Monday, September 9, 2013

A Hallmark of an American Summer: The Fair

One of the things I miss most when I don't come home for the summer is the opportunity to go to the fair. Something about that combination of greasy food, free pens and stomach-upsetting rides just gets to me like nothing else can. It reminds me of my childhood, I suppose, and it's one of the most American of all summer activities. Luckily, this year I did come back to the old US of A, and I've spent my past few weekends going to not one, not two, but THREE fairs. The sugar hangover has been pretty brutal.

Watching this grandpa/grandson pair play skeeball to try to win a stuffed animal brought me back to my own childhood, when I'd beg my daddy to win me something, when I thought he was the strongest man in the whole world. Who can resist a blast from the past like that?

I suppose another reason I'm addicted to fairs is that something about the fair seems deliciously old-timey, making me think back to the days when many Americans farmed out on the frontier and the county fair was the only time in the year when they got a taste of the fantastical world outside their small community, when they could let down their hair a little bit and have some fun. 

For example, as sad as I was about these elephants having to spend their lives doing tricks for the masses, it made me think of people way back when who must have been amazed to see that such an animal even exists outside of books. It made me look around me at all the farmers who probably will never have the opportunity to go on an African safari and see a real elephant. Are they that different from the settlers of the frontier 200 years ago? I guess not. 

 And if I thought the county fair was fun, that was nothing compared to the Minnesota State Fair, which I went to over Labor Day weekend. A full day of doing nothing but eating things that were deep-fried (cheese curds, elephant ears, doughnuts, yum yum!), going on rides with my 9-year-old niece, and fighting crowds to see a laser show at night. What more could you ask for in a fair experience?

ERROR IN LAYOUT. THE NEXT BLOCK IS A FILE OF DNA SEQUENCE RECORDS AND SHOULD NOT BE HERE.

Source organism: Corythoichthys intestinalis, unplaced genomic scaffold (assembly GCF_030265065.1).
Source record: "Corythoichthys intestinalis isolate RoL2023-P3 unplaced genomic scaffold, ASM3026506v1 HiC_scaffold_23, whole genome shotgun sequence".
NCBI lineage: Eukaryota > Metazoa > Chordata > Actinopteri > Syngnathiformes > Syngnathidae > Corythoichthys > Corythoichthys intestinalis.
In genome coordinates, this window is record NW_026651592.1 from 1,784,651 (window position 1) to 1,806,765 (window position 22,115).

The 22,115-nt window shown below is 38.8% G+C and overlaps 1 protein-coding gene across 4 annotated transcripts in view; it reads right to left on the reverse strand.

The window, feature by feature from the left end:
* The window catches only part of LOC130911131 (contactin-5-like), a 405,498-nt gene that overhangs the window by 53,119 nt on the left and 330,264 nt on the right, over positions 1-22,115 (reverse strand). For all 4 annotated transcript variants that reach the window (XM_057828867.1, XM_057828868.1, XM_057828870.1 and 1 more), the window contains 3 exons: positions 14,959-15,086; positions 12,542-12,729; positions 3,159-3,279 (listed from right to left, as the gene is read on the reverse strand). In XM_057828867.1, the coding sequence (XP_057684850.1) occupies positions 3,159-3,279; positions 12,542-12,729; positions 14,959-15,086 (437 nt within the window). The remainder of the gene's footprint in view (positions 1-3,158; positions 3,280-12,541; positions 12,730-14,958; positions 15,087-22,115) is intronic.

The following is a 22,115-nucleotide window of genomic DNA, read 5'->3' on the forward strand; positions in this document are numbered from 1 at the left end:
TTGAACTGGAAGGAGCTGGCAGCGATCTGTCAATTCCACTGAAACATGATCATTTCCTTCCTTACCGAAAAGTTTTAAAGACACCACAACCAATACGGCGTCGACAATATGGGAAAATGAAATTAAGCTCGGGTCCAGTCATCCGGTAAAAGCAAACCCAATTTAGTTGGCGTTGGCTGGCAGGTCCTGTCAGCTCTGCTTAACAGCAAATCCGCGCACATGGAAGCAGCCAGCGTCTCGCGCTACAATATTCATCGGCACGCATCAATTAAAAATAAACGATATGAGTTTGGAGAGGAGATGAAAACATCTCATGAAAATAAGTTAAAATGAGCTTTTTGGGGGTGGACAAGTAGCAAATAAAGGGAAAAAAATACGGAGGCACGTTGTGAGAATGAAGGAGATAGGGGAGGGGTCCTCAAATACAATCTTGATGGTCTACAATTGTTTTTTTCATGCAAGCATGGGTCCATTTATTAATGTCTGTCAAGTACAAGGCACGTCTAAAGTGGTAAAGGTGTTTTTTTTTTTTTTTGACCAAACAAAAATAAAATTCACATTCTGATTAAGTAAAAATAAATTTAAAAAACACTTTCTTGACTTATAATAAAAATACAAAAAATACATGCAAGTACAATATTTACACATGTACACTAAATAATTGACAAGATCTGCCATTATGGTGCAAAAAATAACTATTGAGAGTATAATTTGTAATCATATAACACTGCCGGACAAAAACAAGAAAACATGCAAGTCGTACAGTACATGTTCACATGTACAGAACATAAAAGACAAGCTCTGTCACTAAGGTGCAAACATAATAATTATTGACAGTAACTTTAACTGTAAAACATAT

Check out the crowds!

Actually, one of my favorite parts of the day was going with my nephews to the Education building, where the littlest one proved that size matters not when he was able to show us all up on the trombone! 

Here's to the American fair, which nothing I've seen in Europe can come close to. I may be an expat, I may cringe at Lee Greenwood's "Proud to be an American" (long story), but I'm a yanqui at heart--at least in some ways. 

Europeans and fellow expats--is there anything to truly rival the American fair over there across the pond? Americans--anyone else hit up one (or several) fairs over the last few weeks? And is your stomach angry with you too?

1 comment:

  1. I went to my first state fair ever this summer (Iowa's, of course). The food hangover wasn't too bad, because we split dishes ... in order to try as many ridiculous things as possible :)